Bursting from the background of the stage, dancers erupt into fast, angular movement at impressive speed. They sequence through repeating phrases, each unique to one of the six dancers. These phrases expand from the core of the body, showcasing swift arms, sharp fingers, and high legs. The most remarkable aspect is the amount of technical clarity achieved at this speed, passing through each position with consistency of design and nuanced expression. Though the movements reference traditional modern technique, each has enough alteration to distinguish it from recognizable poses. For example, just when the audience thinks it is about to witness a classical arabesque, the foot immediately sickles to poke the air and the leg is retrieved back to the body so fast we wonder if the last two seconds actually happened. The dancers are always one step ahead of predictability.
The soundtrack of splashing water with an occasional foghorn serves to highlight the movement as the forefront of the piece. The dancers have a clear timing of their own with relatively no music cues to reference. The urgency of speed continues. The bodies appear to be caught in a rip tide, cycling through group formations with honed immediacy. Lightning-quick transitions rearrange the group in an instant. Performers are fixed in tune to each other. They are both lost in waves and in precise control of themselves.
Dr. Danny Tan, a Singaporean choreographer, created Soul Sketches on the dancers of Khambatta Dance Company. Following the completion of the piece, Tan steps onto the stage to share his gratitude for this opportunity. He mentions that this piece was created in a total of ten hours. The clarity achieved in this short period of time is an incredible accomplishment. Dancers Kristin Brewer, Ivana Lin, Robert Moore, Thomas Phelan, Meredith Sallee, and Tabitha Steger should also be applauded for their role in this process. Their energetic vigor, technical commitment, and bodily intelligence were undoubtedly instrumental in this urgent choreographic development.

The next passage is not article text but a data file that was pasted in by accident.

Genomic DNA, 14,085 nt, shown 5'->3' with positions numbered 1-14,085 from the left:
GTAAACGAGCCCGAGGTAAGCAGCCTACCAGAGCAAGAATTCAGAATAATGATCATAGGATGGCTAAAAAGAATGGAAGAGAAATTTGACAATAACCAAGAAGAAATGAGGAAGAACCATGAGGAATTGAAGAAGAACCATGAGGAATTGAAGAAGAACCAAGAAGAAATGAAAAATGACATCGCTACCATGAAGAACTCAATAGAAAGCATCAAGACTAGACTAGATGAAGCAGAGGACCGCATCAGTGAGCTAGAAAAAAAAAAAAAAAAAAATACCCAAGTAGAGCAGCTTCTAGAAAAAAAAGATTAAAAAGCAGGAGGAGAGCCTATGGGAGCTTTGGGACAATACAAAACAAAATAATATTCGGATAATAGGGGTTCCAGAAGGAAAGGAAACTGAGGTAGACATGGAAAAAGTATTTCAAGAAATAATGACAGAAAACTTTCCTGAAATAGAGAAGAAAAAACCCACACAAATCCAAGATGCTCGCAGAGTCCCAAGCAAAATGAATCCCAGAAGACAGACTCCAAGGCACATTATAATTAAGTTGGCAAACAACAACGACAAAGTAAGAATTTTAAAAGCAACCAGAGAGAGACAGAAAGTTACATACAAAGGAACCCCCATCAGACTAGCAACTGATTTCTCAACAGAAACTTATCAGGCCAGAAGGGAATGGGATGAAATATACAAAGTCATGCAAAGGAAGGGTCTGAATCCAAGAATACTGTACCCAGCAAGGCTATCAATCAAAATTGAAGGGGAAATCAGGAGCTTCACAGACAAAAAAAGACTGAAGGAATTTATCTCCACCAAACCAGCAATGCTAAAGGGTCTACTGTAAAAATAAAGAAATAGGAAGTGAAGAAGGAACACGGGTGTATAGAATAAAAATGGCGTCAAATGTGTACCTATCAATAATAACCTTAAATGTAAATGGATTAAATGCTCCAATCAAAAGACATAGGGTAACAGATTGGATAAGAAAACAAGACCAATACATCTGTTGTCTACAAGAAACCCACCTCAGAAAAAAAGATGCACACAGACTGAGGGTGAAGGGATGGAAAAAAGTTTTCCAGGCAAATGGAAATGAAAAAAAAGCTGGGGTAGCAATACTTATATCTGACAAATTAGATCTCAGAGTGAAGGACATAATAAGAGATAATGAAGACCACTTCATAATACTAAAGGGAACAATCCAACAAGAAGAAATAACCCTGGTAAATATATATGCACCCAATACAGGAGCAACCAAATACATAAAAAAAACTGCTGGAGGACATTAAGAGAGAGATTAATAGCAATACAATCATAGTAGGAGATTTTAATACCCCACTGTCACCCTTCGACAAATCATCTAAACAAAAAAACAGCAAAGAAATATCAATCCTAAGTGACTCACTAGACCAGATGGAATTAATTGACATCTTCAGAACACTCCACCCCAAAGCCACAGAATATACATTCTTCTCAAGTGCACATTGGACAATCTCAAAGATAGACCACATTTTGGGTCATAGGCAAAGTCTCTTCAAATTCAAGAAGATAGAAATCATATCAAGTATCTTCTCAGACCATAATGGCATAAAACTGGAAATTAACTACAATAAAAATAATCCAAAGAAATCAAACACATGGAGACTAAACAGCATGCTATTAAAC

Shura Baryshnikov (Rhode Island) and Gabriel Forestieri (NYC) choreographed and perform the duet that follows. Beginning in delicacy, the two sit next to each other on the floor, cycling through material that repeats while changing facings. From the beginning it feels as though they have been dancing together for many years. Their souls grow warm, evident by the seemingly magnetic closeness they access both in and out of contact. The two progress from a contemplative togetherness to a relationship full of risk, balance, and mutual understanding. Both highly skilled in partnering, their work conveys a somatic approach to movement. We learn to trust their abilities while we watch, so that by the end we are not scared when they charge through the air, only to be caught upside down by each other at just the perfect moment. The duet concludes with Baryshnikov suspended above the floor, supported only by Forestieri’s foot in her hip crease. She hangs there as though it is a regular position of comfort. It is clear that they have found rest in each other.
The night closes with an excerpt from Earthquake, choreographed on Khambatta Dance Company by Artistic Director Cyrus Khambatta. The full version of the work will be presented on January 25th and 26th as part of the second weekend of Seattle International Dance Festival Winter Mini Fest. Tabitha Steger opens the piece with arresting presence. As a sensory-driven avalanche-like soundscape engulfs the stage, she dances in a solo that juxtaposes long extensions with hunched, stark gestures. She appears to be both warning us of something and simultaneously experiencing it. The solo eventually bleeds into group movement that includes swaying hips, slinky relevés, and surprise references of jazz vocabulary that poke through the contemporary landscape. The excerpt provides an intriguing introduction without giving too much away.
More information and tickets for SIDF Winter Mini Fest at seattleidf.org